Better yet, seven out of 10 consumers in the U.S. who exhibit sound financial behavior in their checking and savings accounts see an UltraFICO score that is higher than their traditional FICO score. This bump can go a long way toward helping consumers improve their credit, and ultimately invest in themselves and their families by getting on the path to homeownership. Consumers who are right on the cusp of qualifying for a mortgage could have the chance to showcase a more comprehensive view of their financial health by opting into a new score that provides more insight for lenders.

Better gauging risk

Consumers aren’t the only ones to see major benefits from the UltraFICO score. Beyond increasing credit access and financial inclusion for millions of people across the U.S., the UltraFICO score also introduces a number of advantages for lenders.

Credit history has long been considered the gold standard for determining a consumer’s financial health. In addition to leveraging such information, lenders also have the option with UltraFICO to consider checking- and savings-account histories for the first time, allowing for greater precision in a national credit-scoring system than ever before.

At the end of the day, lending decisions hinge on potential profitability. And one of the first factors lenders consider when determining profitability is risk. By using UltraFICO scores to integrate cash-flow dynamics into a consumer credit score, lenders have the opportunity to better gauge risk — and thus make faster, more competitive and profitable lending decisions. The realtime data made available to lenders through the UltraFICO score provides an improved look at potential borrowers.

And a potential increase in credit scores may mean more lending opportunities for consumers and, ultimately, a boost in business. Perhaps even more importantly, lenders and the originators who work with them could have greater engagement and transparency with a more inclusive credit-decision process, building lasting loyalty with their clients.

Underserved populations — such as millennials and those new to the U.S. — could enjoy greater financial inclusion thanks in large part to the advent of the UltraFICO score.

Unlocking potential

The UltraFICO score is set to deliver benefits across an even larger scale at the conclusion of its pilot program. This testing period is not only helping showcase the potential of the UltraFICO score, but it also is helping to uncover insights and improvements that can be made to ensure continued success moving forward. Identifying and solving for issues that might emerge later on could help ease the concerns of lenders and increase UltraFICO score adoption rates.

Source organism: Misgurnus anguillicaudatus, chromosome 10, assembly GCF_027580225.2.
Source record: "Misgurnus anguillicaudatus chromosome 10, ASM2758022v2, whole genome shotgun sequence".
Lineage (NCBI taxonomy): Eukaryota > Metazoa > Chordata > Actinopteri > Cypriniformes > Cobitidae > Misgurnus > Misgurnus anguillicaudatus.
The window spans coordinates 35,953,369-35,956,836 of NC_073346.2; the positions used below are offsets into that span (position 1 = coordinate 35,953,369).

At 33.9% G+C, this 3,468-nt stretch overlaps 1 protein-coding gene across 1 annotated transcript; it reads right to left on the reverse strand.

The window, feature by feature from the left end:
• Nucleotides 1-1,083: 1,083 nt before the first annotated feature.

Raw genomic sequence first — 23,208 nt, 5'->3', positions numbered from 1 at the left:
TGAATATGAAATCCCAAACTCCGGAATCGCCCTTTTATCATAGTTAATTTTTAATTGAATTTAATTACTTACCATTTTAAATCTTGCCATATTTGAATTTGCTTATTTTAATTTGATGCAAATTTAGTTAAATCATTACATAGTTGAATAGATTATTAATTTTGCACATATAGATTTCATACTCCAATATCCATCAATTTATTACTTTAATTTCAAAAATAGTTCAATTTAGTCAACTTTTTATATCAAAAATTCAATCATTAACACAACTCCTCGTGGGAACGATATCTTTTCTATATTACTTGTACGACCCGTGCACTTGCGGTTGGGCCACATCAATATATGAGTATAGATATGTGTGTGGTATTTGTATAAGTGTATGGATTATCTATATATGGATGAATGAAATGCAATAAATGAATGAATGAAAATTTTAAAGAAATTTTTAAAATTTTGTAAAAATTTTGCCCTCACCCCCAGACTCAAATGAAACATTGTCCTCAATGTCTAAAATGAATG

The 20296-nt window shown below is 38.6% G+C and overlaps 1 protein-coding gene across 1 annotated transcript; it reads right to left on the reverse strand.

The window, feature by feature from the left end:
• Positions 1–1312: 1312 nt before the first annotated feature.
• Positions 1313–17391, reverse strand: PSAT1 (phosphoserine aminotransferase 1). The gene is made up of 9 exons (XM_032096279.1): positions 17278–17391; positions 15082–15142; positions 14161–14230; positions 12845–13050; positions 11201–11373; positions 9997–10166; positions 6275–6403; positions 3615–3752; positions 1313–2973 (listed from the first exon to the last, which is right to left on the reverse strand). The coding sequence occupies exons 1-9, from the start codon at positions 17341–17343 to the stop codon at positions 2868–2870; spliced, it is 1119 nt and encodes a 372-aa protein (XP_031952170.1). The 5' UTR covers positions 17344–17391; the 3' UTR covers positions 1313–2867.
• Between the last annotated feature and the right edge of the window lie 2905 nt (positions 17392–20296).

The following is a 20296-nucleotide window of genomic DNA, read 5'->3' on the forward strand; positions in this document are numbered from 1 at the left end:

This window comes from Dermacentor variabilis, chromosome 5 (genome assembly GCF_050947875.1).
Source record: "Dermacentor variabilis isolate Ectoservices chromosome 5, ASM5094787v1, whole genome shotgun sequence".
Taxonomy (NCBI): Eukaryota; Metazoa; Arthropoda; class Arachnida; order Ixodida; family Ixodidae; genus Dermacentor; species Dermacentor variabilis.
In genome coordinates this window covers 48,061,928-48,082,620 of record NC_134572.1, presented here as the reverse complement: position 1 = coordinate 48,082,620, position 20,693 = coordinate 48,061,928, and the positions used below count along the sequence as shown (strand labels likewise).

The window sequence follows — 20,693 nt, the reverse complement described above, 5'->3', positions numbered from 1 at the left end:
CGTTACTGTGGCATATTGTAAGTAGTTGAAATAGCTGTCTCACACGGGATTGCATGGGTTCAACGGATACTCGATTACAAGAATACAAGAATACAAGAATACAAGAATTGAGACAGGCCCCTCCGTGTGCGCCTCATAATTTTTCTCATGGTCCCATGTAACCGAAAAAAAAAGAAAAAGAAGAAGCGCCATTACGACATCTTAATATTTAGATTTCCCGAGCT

These insights and improvements are key to unlocking the potential of the UltraFICO score for use in mortgage lending. In addition to the promise of increasing financial inclusion, there is a natural fit with the existing mortgage origination process: Unlike some other U.S. consumer lending markets, consumers are already acquainted with submitting their checking- and savings-account histories when being considered for a mortgage. The UltraFICO score pilot is already available for use in nonconforming real estate loans. Meanwhile, there’s also an opportunity to use the score for mortgages held in portfolio or private-label securitization efforts.

Moving forward, testing the score in the conforming mortgage market, and getting the approval of regulators and the government-sponsored enterprises (GSEs), will be another important step before it is made available to mortgage lenders across the country. The Federal Housing Finance Agency is currently considering new regulations for the credit-scoring model used by the GSEs in conforming mortgages and has laid out a pilot process by which new scoring innovations can be tested. The UltraFICO score will be an ideal candidate for this pilot process.

Underserved populations — such as millennials and those new to the U.S. — could enjoy greater financial inclusion thanks in large part to the advent of the UltraFICO score, making it a true win-win. By leveraging consumer-permissioned data, the UltraFICO score stands to increase access to loans for the most consequential life investments, like homes or cars. Meanwhile, lenders will enjoy a host of benefits, including improved decision-making and an increase in business.

The UltraFICO score is a joint partnership of FICO, Finicity and consumer credit-reporting company Experian. The scoring model was developed by FICO, is electronically read by Finicity and is being implemented within the market by Experian.